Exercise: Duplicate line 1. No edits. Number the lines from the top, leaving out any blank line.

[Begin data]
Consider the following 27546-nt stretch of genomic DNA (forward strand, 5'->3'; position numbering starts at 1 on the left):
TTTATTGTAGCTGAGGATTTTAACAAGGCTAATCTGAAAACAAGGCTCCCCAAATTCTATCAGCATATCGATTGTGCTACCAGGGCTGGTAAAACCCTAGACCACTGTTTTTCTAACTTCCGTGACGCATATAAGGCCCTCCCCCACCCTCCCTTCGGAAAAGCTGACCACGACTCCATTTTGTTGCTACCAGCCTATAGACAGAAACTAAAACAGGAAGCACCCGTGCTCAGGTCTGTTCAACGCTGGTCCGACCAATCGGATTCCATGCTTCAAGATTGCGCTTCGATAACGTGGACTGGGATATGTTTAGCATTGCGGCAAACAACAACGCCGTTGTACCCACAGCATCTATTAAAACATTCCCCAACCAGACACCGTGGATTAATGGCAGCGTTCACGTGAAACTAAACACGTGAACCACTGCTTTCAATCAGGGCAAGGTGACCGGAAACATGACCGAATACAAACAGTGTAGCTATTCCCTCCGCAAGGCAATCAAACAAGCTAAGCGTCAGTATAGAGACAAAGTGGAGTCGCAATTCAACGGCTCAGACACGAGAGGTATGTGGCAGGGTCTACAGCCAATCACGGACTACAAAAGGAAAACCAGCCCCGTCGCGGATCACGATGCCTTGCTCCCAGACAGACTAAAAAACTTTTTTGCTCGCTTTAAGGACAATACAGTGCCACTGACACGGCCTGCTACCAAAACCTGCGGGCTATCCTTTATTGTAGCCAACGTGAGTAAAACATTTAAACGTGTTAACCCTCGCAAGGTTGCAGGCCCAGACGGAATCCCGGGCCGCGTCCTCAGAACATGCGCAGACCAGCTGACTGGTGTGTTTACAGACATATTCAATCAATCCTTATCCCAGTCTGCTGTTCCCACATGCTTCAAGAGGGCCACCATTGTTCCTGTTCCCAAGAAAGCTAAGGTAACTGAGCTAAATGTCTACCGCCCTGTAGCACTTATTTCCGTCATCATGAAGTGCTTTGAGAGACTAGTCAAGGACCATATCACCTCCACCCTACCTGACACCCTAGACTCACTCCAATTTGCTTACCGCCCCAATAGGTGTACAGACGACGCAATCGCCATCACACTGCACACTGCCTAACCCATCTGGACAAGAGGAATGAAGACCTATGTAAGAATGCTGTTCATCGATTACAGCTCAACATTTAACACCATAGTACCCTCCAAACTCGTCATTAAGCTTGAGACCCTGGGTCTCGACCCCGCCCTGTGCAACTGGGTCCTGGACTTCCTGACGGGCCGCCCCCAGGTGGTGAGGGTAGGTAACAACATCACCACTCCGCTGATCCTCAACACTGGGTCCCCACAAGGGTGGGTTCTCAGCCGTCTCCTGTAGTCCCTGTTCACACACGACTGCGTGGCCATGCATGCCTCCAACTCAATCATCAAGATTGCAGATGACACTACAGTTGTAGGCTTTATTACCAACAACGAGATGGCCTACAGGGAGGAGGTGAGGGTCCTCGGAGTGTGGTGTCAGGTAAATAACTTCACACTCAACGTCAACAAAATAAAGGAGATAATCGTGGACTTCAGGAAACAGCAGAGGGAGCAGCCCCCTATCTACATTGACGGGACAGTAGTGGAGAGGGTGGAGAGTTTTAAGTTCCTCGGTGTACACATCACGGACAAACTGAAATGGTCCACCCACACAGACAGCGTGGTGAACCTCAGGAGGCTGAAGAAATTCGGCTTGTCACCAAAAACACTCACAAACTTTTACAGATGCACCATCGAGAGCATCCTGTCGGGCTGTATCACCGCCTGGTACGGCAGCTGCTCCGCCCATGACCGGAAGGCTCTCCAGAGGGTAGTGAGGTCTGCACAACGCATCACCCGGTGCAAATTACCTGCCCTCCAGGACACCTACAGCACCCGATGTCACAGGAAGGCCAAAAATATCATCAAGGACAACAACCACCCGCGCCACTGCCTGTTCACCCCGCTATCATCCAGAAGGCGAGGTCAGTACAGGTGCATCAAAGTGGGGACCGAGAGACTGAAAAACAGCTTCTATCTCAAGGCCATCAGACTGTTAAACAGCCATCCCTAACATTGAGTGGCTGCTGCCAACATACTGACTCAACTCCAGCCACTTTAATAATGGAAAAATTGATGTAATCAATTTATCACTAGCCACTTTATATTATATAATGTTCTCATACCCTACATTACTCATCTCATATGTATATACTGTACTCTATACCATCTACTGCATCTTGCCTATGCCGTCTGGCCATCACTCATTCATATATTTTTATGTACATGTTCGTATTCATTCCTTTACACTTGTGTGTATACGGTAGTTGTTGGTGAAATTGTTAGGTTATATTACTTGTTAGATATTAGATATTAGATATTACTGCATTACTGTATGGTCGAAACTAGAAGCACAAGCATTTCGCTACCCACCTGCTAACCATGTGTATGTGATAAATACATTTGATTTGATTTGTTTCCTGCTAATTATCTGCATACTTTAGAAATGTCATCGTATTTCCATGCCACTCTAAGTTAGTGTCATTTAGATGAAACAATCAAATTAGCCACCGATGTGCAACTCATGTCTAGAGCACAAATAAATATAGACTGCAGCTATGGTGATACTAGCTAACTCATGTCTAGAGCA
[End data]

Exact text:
Consider the following 27546-nt stretch of genomic DNA (forward strand, 5'->3'; position numbering starts at 1 on the left):